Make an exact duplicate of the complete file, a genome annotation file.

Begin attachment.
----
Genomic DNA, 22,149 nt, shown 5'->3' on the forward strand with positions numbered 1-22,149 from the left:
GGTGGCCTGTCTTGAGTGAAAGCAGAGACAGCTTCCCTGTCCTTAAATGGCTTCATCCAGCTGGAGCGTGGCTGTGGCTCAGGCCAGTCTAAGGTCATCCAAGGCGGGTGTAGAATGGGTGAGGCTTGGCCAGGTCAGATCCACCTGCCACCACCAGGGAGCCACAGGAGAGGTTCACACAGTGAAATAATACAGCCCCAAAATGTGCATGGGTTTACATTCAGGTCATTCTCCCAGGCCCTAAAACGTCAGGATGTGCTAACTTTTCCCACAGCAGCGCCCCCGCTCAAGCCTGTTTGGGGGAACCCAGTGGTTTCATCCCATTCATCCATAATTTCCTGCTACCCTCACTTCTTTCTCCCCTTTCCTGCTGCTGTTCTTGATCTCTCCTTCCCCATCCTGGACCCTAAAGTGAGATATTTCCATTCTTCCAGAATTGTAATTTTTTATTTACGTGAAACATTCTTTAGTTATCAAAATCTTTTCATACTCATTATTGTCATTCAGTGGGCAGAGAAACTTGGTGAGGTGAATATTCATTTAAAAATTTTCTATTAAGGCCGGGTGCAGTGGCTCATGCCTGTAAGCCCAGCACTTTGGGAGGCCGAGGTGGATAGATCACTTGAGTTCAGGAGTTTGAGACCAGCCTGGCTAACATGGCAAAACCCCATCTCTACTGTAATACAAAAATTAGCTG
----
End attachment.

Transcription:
Genomic DNA, 22,149 nt, shown 5'->3' on the forward strand with positions numbered 1-22,149 from the left:
GGTGGCCTGTCTTGAGTGAAAGCAGAGACAGCTTCCCTGTCCTTAAATGGCTTCATCCAGCTGGAGCGTGGCTGTGGCTCAGGCCAGTCTAAGGTCATCCAAGGCGGGTGTAGAATGGGTGAGGCTTGGCCAGGTCAGATCCACCTGCCACCACCAGGGAGCCACAGGAGAGGTTCACACAGTGAAATAATACAGCCCCAAAATGTGCATGGGTTTACATTCAGGTCATTCTCCCAGGCCCTAAAACGTCAGGATGTGCTAACTTTTCCCACAGCAGCGCCCCCGCTCAAGCCTGTTTGGGGGAACCCAGTGGTTTCATCCCATTCATCCATAATTTCCTGCTACCCTCACTTCTTTCTCCCCTTTCCTGCTGCTGTTCTTGATCTCTCCTTCCCCATCCTGGACCCTAAAGTGAGATATTTCCATTCTTCCAGAATTGTAATTTTTTATTTACGTGAAACATTCTTTAGTTATCAAAATCTTTTCATACTCATTATTGTCATTCAGTGGGCAGAGAAACTTGGTGAGGTGAATATTCATTTAAAAATTTTCTATTAAGGCCGGGTGCAGTGGCTCATGCCTGTAAGCCCAGCACTTTGGGAGGCCGAGGTGGATAGATCACTTGAGTTCAGGAGTTTGAGACCAGCCTGGCTAACATGGCAAAACCCCATCTCTACTGTAATACAAAAATTAGCTG